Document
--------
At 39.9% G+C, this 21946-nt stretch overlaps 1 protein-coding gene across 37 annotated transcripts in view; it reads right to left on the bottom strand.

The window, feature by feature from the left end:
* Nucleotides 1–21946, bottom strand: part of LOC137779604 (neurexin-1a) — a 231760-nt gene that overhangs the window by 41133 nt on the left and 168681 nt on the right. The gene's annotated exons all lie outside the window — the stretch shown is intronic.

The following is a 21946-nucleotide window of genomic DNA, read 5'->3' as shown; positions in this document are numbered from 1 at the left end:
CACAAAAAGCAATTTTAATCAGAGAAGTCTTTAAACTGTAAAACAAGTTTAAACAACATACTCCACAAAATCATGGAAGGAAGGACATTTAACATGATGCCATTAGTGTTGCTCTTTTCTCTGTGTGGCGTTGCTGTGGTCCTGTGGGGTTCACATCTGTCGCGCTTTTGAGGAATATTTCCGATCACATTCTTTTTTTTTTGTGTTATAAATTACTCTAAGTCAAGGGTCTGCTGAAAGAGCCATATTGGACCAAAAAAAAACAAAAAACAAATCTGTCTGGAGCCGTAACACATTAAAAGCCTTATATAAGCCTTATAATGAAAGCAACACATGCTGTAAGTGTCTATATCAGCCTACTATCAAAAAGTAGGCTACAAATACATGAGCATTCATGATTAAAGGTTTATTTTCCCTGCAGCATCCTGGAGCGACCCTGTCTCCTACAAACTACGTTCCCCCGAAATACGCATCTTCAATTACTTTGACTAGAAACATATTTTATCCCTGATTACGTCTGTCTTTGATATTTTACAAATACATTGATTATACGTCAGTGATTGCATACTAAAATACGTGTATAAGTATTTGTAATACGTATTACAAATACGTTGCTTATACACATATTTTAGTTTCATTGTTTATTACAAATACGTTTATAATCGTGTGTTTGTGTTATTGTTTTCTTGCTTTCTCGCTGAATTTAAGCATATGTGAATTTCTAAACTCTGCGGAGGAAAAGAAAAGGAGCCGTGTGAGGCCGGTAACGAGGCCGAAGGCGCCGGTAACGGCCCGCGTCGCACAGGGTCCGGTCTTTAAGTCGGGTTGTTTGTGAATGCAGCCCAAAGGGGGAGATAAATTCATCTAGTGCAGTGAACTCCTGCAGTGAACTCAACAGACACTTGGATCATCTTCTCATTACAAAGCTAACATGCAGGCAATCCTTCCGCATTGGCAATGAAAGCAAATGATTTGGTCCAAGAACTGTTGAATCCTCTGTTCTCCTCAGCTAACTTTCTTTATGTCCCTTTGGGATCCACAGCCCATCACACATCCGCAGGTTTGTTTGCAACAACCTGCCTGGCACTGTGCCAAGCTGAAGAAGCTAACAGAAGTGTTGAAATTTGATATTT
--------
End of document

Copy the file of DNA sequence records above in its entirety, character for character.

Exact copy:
At 39.9% G+C, this 21946-nt stretch overlaps 1 protein-coding gene across 37 annotated transcripts in view; it reads right to left on the bottom strand.

The window, feature by feature from the left end:
* Nucleotides 1–21946, bottom strand: part of LOC137779604 (neurexin-1a) — a 231760-nt gene that overhangs the window by 41133 nt on the left and 168681 nt on the right. The gene's annotated exons all lie outside the window — the stretch shown is intronic.

The following is a 21946-nucleotide window of genomic DNA, read 5'->3' as shown; positions in this document are numbered from 1 at the left end:
CACAAAAAGCAATTTTAATCAGAGAAGTCTTTAAACTGTAAAACAAGTTTAAACAACATACTCCACAAAATCATGGAAGGAAGGACATTTAACATGATGCCATTAGTGTTGCTCTTTTCTCTGTGTGGCGTTGCTGTGGTCCTGTGGGGTTCACATCTGTCGCGCTTTTGAGGAATATTTCCGATCACATTCTTTTTTTTTTGTGTTATAAATTACTCTAAGTCAAGGGTCTGCTGAAAGAGCCATATTGGACCAAAAAAAAACAAAAAACAAATCTGTCTGGAGCCGTAACACATTAAAAGCCTTATATAAGCCTTATAATGAAAGCAACACATGCTGTAAGTGTCTATATCAGCCTACTATCAAAAAGTAGGCTACAAATACATGAGCATTCATGATTAAAGGTTTATTTTCCCTGCAGCATCCTGGAGCGACCCTGTCTCCTACAAACTACGTTCCCCCGAAATACGCATCTTCAATTACTTTGACTAGAAACATATTTTATCCCTGATTACGTCTGTCTTTGATATTTTACAAATACATTGATTATACGTCAGTGATTGCATACTAAAATACGTGTATAAGTATTTGTAATACGTATTACAAATACGTTGCTTATACACATATTTTAGTTTCATTGTTTATTACAAATACGTTTATAATCGTGTGTTTGTGTTATTGTTTTCTTGCTTTCTCGCTGAATTTAAGCATATGTGAATTTCTAAACTCTGCGGAGGAAAAGAAAAGGAGCCGTGTGAGGCCGGTAACGAGGCCGAAGGCGCCGGTAACGGCCCGCGTCGCACAGGGTCCGGTCTTTAAGTCGGGTTGTTTGTGAATGCAGCCCAAAGGGGGAGATAAATTCATCTAGTGCAGTGAACTCCTGCAGTGAACTCAACAGACACTTGGATCATCTTCTCATTACAAAGCTAACATGCAGGCAATCCTTCCGCATTGGCAATGAAAGCAAATGATTTGGTCCAAGAACTGTTGAATCCTCTGTTCTCCTCAGCTAACTTTCTTTATGTCCCTTTGGGATCCACAGCCCATCACACATCCGCAGGTTTGTTTGCAACAACCTGCCTGGCACTGTGCCAAGCTGAAGAAGCTAACAGAAGTGTTGAAATTTGATATTT